"Is It a She or a He?": Using Literacy to Explore Gender-/Hetero-Normativity with Second Graders
thesisposted on 18.10.2016 by Paul Hartman
In order to distinguish essays and pre-prints from academic theses, we have a separate category. These are often much longer text based documents than a paper.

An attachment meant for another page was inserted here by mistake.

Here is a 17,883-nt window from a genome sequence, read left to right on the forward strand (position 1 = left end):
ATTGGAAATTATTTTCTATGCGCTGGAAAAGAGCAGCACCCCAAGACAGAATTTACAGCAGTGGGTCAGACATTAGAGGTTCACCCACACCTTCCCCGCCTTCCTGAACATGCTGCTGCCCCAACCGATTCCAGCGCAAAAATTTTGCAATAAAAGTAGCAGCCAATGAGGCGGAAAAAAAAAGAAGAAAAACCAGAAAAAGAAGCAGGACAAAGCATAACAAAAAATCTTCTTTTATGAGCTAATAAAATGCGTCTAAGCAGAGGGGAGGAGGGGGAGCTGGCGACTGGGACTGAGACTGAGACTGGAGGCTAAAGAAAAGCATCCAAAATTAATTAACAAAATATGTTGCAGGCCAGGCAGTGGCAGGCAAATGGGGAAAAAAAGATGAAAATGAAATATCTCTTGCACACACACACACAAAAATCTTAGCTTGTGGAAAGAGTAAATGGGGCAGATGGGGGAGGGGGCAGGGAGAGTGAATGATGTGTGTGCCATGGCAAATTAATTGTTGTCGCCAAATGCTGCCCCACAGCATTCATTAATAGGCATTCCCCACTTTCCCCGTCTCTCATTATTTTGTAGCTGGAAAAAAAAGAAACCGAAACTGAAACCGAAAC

Although there has been a growing amount of research exploring lesbian, gay, bisexual, transgender, and queer- (LGBTQ) related issues in schools, the context of most of this research is middle- and high schools. This leaves a gap in understanding the ways in which normative understandings of gender and sexual identity operate within primary classrooms. As part teacher self-study and part critical social research project, this qualitative research study examines data from a fifteen-week after-school literacy club. Drawing from a Foucaultian (1977, 1996) notion of discourse, this project offers 1) a critical literary analysis of children’s books that contain themes related to non-normative gender/sexual identities, and 2) critically analyzes the discourse produced in literature discussions of such books. Data is analyzed to understand the ways in which power manifests in the selected children’s books and in the talk of the students, specifically paying careful attention to the ways in which the heterosexual matrix—the invisible rules that rely on and reify dichotomous understandings of male/female, masculine/feminine, men/women (Butler, 1999)—is reified, challenged, and disrupted. The findings suggest that such themed children's literature creates important possibilities for children to engage in social justice work and highlights the ways in which the primary classroom read aloud space can affirm the agentic capacaties of young children and can act as an integral site of discussion, dissensus, and meaning-making.